Deborah Mullice has worked at AAPS for 30 years—the entire time at Clague Middle School. Her duties there are multi-fold, and for the past 14 years have included physical education teacher, athletic director, lead teacher, and coach.
Prior to becoming a teacher, Mullice worked for 16 years at Clague as a community education coordinator, coordinating activities for the Clague cluster, including enrichment classes and activities, school age child care and summer day camp programs.
Raised in Ann Arbor, Mullice attended Scarlett Middle School and Huron High School. She then received a track scholarship to Eastern Michigan University, where she earned both a bachelor’s and master’s degree.
Mullice is the daughter of the late Dr. Samuel and Verdell Mullice. Her mother taught for 37 years while her father started his career as a teacher and later became AAPS’ director of Adult and Continuing Education and the assistant superintendent for community services.
Mullice lives in Ann Arbor not far from Clague. She is helping raise two nephews, both of whom live with her, and one of whom attends Clague. Her hobbies are playing golf, exercising, traveling and shopping.
Profile and photo by Jo Mathis/AAPS District News
Why did you become a teacher? I was following in the footsteps of my parents. They were my heroes, my role models. I used to coach little league basketball and baseball with my dad, so I was a coach before becoming a teacher and I really enjoyed working with children. I had always wanted to be the type of coach and teacher who made a difference in the lives of my students. Also, I was a pretty decent athlete and wanted to be the type of coach I always wished I had—someone who could help me to reach my highest potential. I truly love working with young people.
When do you love your job the most? When my students get the concepts and ideas and can perform the activity the way it is intended. In other words, when my students get it. When I am affecting change.
When do you love your job the least? When I have to take time away from instruction to do paperwork and other district requirements.
What makes you well-suited for the job? I love working with children. I like building relationships and helping students to succeed. I like to see them grow and mature. As Athletic Director, I have the opportunity as well to help the student/athletes who are struggling, I become a liaison for them with their teachers. I sometimes find that I can affect change in struggling students who want to participate in sports by getting them to do their work in order to participate.
What do you know about teaching that you didn’t know right out of college? I didn’t realize I would have to be the teacher, advisor, cheerleader, coach or whatever the kids and parents need me to be. I didn’t realize that some parents don’t have control over their child and would look to me as to how to handle them.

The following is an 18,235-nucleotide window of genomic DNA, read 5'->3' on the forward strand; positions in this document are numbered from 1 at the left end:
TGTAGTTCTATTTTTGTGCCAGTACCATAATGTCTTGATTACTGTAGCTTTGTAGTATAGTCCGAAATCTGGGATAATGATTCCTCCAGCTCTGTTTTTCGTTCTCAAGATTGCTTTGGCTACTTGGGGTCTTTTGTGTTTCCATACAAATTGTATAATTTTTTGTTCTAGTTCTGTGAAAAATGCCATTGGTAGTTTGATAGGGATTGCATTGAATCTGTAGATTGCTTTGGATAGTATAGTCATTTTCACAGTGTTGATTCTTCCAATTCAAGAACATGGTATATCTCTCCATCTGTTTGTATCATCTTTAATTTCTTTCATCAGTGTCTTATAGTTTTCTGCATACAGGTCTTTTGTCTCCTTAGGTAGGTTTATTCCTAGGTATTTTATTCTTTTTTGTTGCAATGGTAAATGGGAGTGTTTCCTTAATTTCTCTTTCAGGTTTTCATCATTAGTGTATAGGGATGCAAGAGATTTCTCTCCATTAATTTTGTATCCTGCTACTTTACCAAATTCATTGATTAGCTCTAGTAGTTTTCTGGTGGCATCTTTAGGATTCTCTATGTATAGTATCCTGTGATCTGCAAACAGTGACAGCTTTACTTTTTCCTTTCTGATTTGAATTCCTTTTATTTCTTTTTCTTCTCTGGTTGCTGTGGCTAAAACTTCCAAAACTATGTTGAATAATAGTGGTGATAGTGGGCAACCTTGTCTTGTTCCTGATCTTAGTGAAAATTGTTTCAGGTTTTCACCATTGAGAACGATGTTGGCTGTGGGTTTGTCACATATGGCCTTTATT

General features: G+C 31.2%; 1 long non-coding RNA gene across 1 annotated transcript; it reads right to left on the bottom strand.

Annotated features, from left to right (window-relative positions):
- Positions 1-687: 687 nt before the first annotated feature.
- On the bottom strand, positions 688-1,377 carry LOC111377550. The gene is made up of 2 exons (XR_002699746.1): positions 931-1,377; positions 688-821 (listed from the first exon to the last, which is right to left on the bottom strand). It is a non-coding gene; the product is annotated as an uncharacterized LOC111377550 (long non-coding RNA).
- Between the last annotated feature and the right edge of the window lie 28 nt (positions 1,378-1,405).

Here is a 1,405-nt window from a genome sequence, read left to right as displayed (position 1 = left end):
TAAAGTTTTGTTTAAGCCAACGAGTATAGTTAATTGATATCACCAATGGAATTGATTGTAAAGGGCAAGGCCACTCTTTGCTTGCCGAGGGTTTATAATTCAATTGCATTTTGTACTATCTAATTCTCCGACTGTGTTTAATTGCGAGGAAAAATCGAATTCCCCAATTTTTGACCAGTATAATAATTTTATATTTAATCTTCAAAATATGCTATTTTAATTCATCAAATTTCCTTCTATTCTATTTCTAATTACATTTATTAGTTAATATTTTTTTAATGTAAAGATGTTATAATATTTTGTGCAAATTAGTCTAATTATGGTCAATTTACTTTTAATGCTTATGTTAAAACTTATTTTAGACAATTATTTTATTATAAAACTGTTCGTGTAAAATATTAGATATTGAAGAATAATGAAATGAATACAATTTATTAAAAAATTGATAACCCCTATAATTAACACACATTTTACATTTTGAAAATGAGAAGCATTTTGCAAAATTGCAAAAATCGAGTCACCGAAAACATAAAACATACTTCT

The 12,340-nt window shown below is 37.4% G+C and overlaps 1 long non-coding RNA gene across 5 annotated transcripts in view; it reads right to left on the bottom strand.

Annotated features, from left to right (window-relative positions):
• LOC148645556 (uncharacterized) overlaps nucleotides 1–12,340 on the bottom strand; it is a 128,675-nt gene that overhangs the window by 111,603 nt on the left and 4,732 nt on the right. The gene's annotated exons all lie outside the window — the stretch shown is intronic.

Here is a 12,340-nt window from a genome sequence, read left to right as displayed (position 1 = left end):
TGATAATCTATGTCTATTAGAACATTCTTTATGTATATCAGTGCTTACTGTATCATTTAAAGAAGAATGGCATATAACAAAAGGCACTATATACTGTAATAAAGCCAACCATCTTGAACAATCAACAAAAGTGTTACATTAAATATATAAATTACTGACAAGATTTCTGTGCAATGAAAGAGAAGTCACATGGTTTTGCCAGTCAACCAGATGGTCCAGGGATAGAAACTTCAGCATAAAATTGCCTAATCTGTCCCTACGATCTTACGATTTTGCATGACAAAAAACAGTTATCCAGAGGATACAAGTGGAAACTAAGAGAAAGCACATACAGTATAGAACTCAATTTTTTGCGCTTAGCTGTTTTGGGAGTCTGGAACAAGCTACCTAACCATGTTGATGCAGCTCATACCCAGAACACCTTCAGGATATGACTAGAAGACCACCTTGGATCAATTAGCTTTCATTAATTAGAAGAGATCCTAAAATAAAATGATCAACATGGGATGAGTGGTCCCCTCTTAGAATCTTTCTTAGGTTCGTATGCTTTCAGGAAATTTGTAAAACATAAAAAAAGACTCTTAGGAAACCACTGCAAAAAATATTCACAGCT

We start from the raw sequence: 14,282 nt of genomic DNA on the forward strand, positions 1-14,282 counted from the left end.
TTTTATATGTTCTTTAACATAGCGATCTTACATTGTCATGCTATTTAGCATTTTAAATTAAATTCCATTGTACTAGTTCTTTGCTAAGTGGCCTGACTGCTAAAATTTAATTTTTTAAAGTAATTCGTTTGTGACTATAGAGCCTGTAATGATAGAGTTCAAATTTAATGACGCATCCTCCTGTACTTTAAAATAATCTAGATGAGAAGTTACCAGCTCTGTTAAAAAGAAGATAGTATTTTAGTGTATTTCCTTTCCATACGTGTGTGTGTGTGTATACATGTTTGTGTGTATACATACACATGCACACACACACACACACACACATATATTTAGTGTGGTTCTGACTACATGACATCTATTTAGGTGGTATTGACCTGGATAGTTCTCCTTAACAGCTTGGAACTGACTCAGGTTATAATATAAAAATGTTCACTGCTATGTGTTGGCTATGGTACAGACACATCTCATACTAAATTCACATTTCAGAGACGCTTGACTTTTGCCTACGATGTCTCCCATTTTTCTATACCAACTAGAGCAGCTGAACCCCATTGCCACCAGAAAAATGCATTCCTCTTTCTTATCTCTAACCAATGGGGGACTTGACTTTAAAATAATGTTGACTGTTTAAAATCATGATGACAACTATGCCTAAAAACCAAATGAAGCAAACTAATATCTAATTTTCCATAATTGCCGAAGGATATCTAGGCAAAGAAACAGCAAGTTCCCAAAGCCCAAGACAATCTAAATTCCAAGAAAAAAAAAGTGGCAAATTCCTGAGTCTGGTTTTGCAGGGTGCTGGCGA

How has the profession changed since you started teaching? We’re now focusing more on standards, data, technology, incorporating other subject areas into our subject area, a very diverse population, a bigger variety of subjects offered, and increased emails. Teachers use to be more revered.
How have students changed? Students seem to think they are entitled to whatever they want; they are more disrespectful.
If you hadn’t become a teacher, what would you be doing? I would be a collegiate coach or into real estate, buying and flipping houses, or some type of business. If I weren’t teaching physical education, I probably would teach a business class in high school.
Physical education is very important in our schools … because regular physical activity helps to improve children’s overall health and fitness and gives them the confidence to enjoy a lifetime of healthful physical activities. Studies show a positive correlation between physical activity and academic performance. Students who are physically active and fit are more likely to perform well in school. According to the U.S. Centers for Disease Control and Prevention, stats show that among adolescents in Michigan, 13 percent of high schoolers are considered obese. Physical education helps develop teamwork, cooperation, and good sportsmanship skills. Most of all, it promotes a physically active lifestyle for life.
My work- out routine … is to get at least 3 -4 miles or one hour of some type of cardio aerobic exercise at least five days per week and at least 40 minutes of strength training five days per week. I enjoy working out. It’s a habit.
What was the most rewarding experience of the past school year? Coaching basketball. My team went 8-0, and I totally enjoyed coaching that group of athletes.
What doesn’t the general public understand about a day in the life of an AAPS teacher? We sometimes wear many hats. I am P.E. teacher, lead teacher, athletic director (co-curricular director), coach, committee member and whatever else someone needs me to be or do.
How did you earn your first dollar? I have always been the enterprising type. I started working as a babysitter at 13 and at McDonalds when I was in high school.
Who inspires you and why? My parents were my biggest source of inspiration. They were wonderful people. Growing up my entire life—until two years ago, when my mom died—my family ate dinner together every Sunday. That included my parent(s), siblings, nieces and nephews and sometimes friends. My siblings and friends are my biggest support system now.
What about your professional life today most excites you? Seeing my students grow and mature, seeing them graduate, seeing them come back to visit, and hearing how well they are doing.
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